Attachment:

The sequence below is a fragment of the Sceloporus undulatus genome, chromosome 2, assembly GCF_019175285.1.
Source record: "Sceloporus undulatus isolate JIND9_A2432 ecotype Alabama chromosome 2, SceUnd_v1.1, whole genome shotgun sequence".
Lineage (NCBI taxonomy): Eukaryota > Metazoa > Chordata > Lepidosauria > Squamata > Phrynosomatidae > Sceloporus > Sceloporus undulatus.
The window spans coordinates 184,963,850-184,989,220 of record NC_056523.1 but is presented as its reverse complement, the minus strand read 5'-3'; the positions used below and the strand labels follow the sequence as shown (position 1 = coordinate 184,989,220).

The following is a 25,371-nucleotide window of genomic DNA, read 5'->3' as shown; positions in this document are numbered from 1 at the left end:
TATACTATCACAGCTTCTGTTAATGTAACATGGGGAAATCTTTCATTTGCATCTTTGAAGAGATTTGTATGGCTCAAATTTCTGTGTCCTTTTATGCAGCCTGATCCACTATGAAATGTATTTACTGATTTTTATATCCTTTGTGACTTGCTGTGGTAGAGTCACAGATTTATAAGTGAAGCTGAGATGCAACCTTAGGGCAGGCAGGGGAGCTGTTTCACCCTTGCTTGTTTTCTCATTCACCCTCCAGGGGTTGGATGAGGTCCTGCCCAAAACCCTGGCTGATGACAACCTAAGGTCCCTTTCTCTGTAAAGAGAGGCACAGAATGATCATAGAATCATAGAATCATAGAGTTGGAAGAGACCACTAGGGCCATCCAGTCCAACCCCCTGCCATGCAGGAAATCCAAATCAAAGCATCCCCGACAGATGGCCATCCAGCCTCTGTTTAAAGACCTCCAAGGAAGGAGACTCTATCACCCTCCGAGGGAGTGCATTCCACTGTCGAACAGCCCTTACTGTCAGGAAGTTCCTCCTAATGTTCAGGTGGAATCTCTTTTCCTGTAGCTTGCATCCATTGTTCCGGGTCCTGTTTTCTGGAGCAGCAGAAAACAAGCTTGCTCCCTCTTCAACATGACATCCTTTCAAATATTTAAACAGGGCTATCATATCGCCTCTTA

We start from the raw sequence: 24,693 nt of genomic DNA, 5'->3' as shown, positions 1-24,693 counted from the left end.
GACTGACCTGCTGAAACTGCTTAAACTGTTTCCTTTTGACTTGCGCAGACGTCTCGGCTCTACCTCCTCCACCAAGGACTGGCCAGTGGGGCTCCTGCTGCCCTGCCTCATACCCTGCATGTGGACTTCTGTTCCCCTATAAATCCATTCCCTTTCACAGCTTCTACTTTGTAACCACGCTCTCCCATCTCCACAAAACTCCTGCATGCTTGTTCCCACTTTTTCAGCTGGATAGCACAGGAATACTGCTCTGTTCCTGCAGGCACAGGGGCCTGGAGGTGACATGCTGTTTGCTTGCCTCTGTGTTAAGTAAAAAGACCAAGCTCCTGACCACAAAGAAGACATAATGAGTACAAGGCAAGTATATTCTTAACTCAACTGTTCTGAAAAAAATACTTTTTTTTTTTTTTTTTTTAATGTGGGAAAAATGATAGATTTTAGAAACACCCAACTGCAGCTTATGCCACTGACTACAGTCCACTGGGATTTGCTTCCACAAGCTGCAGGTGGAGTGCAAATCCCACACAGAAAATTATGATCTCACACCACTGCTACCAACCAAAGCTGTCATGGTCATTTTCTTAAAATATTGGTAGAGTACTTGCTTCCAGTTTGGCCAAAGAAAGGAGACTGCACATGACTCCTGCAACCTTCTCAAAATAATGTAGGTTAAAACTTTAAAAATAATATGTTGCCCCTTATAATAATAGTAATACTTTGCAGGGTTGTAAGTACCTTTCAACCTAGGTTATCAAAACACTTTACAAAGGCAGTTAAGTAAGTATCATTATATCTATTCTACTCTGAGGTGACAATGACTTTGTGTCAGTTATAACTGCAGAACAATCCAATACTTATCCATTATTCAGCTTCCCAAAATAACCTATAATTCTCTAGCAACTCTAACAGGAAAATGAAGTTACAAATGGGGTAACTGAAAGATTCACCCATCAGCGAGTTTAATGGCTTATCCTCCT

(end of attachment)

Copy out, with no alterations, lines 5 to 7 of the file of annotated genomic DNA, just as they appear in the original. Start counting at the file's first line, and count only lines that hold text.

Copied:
The following is a 25,371-nucleotide window of genomic DNA, read 5'->3' as shown; positions in this document are numbered from 1 at the left end:
TATACTATCACAGCTTCTGTTAATGTAACATGGGGAAATCTTTCATTTGCATCTTTGAAGAGATTTGTATGGCTCAAATTTCTGTGTCCTTTTATGCAGCCTGATCCACTATGAAATGTATTTACTGATTTTTATATCCTTTGTGACTTGCTGTGGTAGAGTCACAGATTTATAAGTGAAGCTGAGATGCAACCTTAGGGCAGGCAGGGGAGCTGTTTCACCCTTGCTTGTTTTCTCATTCACCCTCCAGGGGTTGGATGAGGTCCTGCCCAAAACCCTGGCTGATGACAACCTAAGGTCCCTTTCTCTGTAAAGAGAGGCACAGAATGATCATAGAATCATAGAATCATAGAGTTGGAAGAGACCACTAGGGCCATCCAGTCCAACCCCCTGCCATGCAGGAAATCCAAATCAAAGCATCCCCGACAGATGGCCATCCAGCCTCTGTTTAAAGACCTCCAAGGAAGGAGACTCTATCACCCTCCGAGGGAGTGCATTCCACTGTCGAACAGCCCTTACTGTCAGGAAGTTCCTCCTAATGTTCAGGTGGAATCTCTTTTCCTGTAGCTTGCATCCATTGTTCCGGGTCCTGTTTTCTGGAGCAGCAGAAAACAAGCTTGCTCCCTCTTCAACATGACATCCTTTCAAATATTTAAACAGGGCTATCATATCGCCTCTTA

We start from the raw sequence: 24,693 nt of genomic DNA, 5'->3' as shown, positions 1-24,693 counted from the left end.